New Delhi : The man who documents lives, politics, faces and situations through his lens both in India and abroad is holding an exhibition here.
Photographer Dilip Banerjee’s show, which began Feb 8, is on at the Lalit Kala Akademi.
The photographer was on his way from Little Rann in Gujarat to Ahmedabad when he spotted a few white shapes floating down the highway.
“I thought they were birds. But as I came closer, I realised the amorphous shapes were a group of young Jain nuns journeying somewhere down the highway. I wanted to click their picture and prayed that one of them would turn around to look at me – the one who had not yet renounced the world completely. And one did. I caught her face, along with the rest of the group,” recalled Banerjee, pointing to a photograph captioned “I Know You Stranger…”.
The colour photograph is one of the 85 frames on display at the exhibition, “Song of the Road”. It covers more than two decades of the photographer’s works.
Banerjee, who models himself on Henry Cartier Bresson, had earlier photographed a series on child labour which was exhibited in New Delhi in 1995 and in Berkeley in 2005.
“The photographs span the course of my assignments from 1980-1981 till date. I prefer to document human expression, behaviour, ambience, place, character and communities,” Banerjee told IANS.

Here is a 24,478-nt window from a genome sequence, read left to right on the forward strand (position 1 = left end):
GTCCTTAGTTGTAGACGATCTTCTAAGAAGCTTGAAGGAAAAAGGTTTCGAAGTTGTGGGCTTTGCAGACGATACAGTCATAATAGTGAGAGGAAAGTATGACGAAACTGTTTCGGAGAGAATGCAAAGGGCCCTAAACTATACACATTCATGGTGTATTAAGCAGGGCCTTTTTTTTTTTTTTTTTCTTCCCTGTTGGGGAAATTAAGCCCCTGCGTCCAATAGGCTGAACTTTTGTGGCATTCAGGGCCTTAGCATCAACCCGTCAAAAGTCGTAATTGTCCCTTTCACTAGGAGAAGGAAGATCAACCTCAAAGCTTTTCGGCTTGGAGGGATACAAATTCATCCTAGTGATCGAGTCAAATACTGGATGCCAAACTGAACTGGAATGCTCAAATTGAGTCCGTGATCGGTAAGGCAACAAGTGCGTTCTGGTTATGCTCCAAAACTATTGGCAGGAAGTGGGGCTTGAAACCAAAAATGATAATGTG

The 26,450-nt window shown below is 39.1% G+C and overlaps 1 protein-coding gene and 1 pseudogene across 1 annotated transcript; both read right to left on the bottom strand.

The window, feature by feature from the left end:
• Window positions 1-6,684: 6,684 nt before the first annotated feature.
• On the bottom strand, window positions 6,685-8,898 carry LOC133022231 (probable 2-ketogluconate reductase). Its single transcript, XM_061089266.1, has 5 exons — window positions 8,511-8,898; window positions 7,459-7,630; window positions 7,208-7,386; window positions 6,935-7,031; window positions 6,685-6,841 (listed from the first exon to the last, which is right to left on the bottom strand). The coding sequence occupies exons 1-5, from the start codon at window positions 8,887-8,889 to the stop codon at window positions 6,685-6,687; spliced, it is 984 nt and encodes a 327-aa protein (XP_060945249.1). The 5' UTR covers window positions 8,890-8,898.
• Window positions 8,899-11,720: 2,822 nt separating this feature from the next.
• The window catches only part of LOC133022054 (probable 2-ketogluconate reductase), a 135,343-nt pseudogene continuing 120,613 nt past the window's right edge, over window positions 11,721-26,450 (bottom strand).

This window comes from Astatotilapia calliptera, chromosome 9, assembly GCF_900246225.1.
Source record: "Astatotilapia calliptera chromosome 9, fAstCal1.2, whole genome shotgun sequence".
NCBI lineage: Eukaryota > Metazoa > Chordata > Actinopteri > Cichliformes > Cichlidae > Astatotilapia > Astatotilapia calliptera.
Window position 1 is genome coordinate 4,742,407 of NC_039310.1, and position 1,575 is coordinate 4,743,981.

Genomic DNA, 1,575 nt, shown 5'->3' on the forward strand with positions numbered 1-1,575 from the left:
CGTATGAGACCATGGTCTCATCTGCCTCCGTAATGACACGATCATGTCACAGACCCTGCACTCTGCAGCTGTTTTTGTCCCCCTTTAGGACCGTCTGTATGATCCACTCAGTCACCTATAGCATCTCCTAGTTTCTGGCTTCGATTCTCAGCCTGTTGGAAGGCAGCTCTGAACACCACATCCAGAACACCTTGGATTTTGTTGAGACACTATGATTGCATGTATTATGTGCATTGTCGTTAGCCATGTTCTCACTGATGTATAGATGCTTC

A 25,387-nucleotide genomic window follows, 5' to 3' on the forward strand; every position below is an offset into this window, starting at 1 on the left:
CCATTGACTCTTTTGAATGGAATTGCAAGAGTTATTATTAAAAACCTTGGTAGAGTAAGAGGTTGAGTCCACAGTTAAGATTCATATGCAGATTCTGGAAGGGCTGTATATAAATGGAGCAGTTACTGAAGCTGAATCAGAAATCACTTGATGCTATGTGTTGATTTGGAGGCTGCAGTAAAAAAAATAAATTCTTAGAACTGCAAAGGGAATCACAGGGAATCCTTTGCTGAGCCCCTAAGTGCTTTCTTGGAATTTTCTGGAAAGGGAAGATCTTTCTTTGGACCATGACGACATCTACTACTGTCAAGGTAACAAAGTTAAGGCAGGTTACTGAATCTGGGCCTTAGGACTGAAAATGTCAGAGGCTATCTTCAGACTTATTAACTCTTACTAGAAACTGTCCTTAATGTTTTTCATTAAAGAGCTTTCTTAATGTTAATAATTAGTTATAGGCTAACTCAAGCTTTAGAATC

The photographer describes his works as snapshots from “Amtala to Afghanistan” and “from Surajkund to San Francisco”.
“I am basically a street photographer. I like photographing everyday moments in the course of my travel. I have often wondered what it would be like to string together these pieces in a narrative. I have been thinking about it since 2008. I let it travel in my head for a while, but every voyage has a destination. Mine too ended in these prints,” Banerjee said.
The photographer’s fondness for children is reflected in a black-and-white frame, “Monsoon Wedding”, shot on a water-logged street in Kolkata. It focuses on a group of urchins accompanying a lonely groom on a horse to his bride’s home. The children with laughing faces come across as bright spots in the gloom – which is heightened by the interplay of light and shade on the water, the bodies of the children and the forlorn man.
“I like photographing in black-and-white because it allows me to capture more textures, though not always the character. The fact that I belong to Kolkata gives my Kolkata frames a more intense feel. The city is full of diversity. If you walk down from Sealdah to Howrah – crossing Mahatma Gandhi Road – you can see the whole character of the road change. It is a photographer’s dream,” Banerjee said.
The photographer is working on two projects – a pictorial documentation of the Stillwell Road from the days of the Second World War from Ledo in Arunachal Pradesh to China and a book on insurgency in the northeast since 1984.